Eerily Quiet on the HE Front

Eerily Quiet on the HE Front

What’s been said?

There has been little to report on the HE front of late, given the Christmas recess and parliamentary attention being focused on more demanding constitutional matters.

One written question on a familiar theme was submitted by Thelma Walker (Lab. Colne Valley) on 19 December 2018: “To ask the Secretary of State for Education, when his Department plans to publish the results of the consultation on draft guidance for elective home education; and how many submissions were received for that consultation.”

Anne Milton responded on behalf of the DfE on 7 January 2019: “The government response document resulted from the consultation on elective home education, which ended on 2 July 2018. This document along with the finalised guidance documents will be published soon. The number of responses received to the consultation were as follows: Online 2987, Email 274, Hard Copy 180.”

A very different question was posed by Sir John Hayes (Con. South Holland and The Deepings) on 4 January 2019 “To ask the Chancellor of the Exchequer, if he will make an assessment of the potential merits of refunding the tax contribution made to the education budget by parents who educate their children at home.”

Chief Secretary to the Treasury Elizabeth Truss responded as follows on 11 January 2019: “The obligation to pay taxes is a general one. In general, tax receipts go into the ‘Consolidated Fund’ and taxes are not earmarked to any particular purpose. I do appreciate that not all taxpayers make direct use of every service provided by the government, and that parents who choose to educate their children at home are one example of this. However, a similar argument for a tax refund could be made by anyone who does not use a publicly provided service, or some aspect of that service, including those who are not parents. Primary and secondary education is primarily funded through general taxation, irrespective of usage, and not through charging users.”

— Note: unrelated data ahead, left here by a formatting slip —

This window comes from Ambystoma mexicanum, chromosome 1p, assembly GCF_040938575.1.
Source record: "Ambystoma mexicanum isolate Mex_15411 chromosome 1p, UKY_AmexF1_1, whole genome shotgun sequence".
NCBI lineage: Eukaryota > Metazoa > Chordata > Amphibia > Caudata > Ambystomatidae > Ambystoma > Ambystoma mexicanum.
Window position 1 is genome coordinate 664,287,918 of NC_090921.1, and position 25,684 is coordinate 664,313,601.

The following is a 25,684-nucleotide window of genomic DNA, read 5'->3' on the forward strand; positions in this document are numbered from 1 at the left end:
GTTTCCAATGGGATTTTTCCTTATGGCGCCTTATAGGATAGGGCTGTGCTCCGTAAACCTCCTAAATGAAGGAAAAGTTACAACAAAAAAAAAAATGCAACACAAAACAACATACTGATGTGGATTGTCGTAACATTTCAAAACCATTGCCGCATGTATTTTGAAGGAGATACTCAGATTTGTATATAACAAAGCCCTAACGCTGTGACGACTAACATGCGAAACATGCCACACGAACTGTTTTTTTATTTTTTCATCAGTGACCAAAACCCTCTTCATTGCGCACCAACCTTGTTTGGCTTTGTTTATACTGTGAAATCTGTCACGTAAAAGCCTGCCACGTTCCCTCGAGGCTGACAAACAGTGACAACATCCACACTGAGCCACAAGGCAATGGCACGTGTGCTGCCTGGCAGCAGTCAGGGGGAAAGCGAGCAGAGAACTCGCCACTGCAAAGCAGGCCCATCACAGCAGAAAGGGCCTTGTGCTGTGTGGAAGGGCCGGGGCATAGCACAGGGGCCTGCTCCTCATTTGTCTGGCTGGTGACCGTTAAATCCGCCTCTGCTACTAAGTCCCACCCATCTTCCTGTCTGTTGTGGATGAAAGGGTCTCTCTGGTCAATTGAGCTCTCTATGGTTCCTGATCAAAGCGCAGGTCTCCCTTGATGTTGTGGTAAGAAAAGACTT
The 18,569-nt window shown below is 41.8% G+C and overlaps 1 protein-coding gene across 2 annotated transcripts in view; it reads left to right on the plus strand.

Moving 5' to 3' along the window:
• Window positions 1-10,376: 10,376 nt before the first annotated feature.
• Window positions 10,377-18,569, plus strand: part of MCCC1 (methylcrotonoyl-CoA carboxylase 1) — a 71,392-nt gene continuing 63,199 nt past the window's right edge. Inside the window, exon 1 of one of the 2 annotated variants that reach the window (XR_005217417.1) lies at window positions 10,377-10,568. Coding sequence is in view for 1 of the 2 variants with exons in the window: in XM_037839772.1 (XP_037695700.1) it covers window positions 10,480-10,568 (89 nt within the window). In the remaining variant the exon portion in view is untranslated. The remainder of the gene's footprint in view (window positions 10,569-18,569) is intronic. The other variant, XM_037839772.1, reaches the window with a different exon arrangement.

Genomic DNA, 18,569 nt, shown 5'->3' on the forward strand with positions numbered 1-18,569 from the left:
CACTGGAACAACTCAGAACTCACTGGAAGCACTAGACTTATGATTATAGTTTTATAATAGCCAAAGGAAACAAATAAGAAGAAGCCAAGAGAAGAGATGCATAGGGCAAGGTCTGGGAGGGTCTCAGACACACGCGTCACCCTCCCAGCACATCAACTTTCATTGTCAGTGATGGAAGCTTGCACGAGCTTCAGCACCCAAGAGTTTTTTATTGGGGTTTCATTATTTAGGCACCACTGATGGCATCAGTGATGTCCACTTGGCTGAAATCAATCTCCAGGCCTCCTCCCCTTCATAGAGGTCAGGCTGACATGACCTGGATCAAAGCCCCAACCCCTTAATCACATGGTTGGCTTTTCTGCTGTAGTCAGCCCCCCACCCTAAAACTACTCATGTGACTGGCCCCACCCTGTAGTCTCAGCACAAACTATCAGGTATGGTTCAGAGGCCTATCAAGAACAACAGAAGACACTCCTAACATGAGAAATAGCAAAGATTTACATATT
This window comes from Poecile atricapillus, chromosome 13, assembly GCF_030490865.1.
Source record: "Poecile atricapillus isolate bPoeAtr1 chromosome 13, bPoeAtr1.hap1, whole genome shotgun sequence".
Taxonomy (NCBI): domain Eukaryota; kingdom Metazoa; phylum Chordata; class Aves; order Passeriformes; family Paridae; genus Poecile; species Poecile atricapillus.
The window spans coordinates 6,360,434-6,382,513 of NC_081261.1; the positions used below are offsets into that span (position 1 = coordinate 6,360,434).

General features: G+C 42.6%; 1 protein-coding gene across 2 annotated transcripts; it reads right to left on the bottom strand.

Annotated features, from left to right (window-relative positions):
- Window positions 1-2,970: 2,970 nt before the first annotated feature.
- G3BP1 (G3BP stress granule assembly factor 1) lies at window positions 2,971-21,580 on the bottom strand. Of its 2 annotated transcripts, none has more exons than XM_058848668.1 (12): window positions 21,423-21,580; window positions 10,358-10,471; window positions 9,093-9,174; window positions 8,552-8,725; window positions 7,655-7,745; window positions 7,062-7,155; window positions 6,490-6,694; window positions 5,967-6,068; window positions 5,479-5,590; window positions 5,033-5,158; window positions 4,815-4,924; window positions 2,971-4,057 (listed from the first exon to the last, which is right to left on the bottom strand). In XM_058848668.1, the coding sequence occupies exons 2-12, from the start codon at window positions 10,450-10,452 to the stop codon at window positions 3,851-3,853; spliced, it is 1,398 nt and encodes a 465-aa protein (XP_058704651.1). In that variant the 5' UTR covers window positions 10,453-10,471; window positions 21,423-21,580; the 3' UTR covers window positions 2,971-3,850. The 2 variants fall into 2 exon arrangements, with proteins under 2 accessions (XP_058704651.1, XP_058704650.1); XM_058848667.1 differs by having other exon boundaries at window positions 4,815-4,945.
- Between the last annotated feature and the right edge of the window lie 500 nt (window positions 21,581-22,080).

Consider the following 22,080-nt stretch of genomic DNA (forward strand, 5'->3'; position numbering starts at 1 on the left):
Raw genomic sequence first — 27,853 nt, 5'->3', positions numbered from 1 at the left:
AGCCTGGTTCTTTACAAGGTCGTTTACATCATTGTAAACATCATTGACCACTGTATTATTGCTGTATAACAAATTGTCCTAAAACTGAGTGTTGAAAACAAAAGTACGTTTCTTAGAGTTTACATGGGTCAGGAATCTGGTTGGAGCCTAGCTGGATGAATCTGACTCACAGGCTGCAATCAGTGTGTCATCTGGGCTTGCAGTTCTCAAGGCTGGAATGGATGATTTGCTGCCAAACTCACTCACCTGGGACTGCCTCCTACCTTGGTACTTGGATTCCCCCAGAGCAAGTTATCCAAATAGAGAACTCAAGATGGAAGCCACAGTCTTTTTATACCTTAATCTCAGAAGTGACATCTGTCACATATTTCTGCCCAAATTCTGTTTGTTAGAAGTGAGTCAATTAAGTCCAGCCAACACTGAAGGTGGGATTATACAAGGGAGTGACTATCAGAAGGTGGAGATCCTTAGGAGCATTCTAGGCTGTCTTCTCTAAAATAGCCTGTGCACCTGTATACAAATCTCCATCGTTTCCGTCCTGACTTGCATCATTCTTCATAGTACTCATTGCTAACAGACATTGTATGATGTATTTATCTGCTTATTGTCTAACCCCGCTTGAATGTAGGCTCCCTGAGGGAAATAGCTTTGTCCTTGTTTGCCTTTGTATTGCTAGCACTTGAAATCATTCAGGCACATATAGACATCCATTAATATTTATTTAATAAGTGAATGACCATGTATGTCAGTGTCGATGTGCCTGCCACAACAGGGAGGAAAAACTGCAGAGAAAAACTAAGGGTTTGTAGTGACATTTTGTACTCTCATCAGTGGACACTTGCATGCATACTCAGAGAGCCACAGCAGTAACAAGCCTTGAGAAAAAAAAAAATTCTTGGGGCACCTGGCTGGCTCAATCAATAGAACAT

Why does it matter?

Although many of us may have fantasised about the advent of a tax refund for that educational provision of which we are not availing ourselves, Elizabeth Truss’ answer to John Hayes’ question came as no real surprise. Tax receipts go into the “Consolidated Fund” and that is that. Swings and roundabouts for us all, in one way or another.

As a member of the Education Select Committee, Thelma Walker put forward several written questions about different aspects of educational policy during 2018, on funding and provision for special needs as well as home education. She is obviously following the outcome of the DfE’s Consultation and Call for Evidence with some interest.

Anne Milton’s answer provided little extra information in addition to what the HE community already knows, merely a change of phraseology from “as soon as possible” to “soon”.

(However, if Martin George’s 3 Jan Tes article sub-titled “Key services such as funding schools set to continue but some DfE initiatives could be delayed or stopped” proves to be more than speculation, then we may also see a redefinition of the word “soon”.)

The key point for the HE community from Milton’s answer is her indication that whenever the DfE’s response to the consultation is published, it will be accompanied by “the finalised guidance documents.” [Emphasis added] This is the clearest indication so far that the government does not intend further discussion of any changes to EHE Guidance before they publish them.

What can I do?

Keep up the good work, with one eye on incoming news. Maintain links with your local home ed community. If it transpires once the new Guidance is published that the EHE community has not been heard, we shall all need to increase our engagement with MPs and LAs once again.

If your local MP happened to be a member of the Education Select Committee, you might be able to connect with an existing interest area for them and establish dialogue with them on two fronts.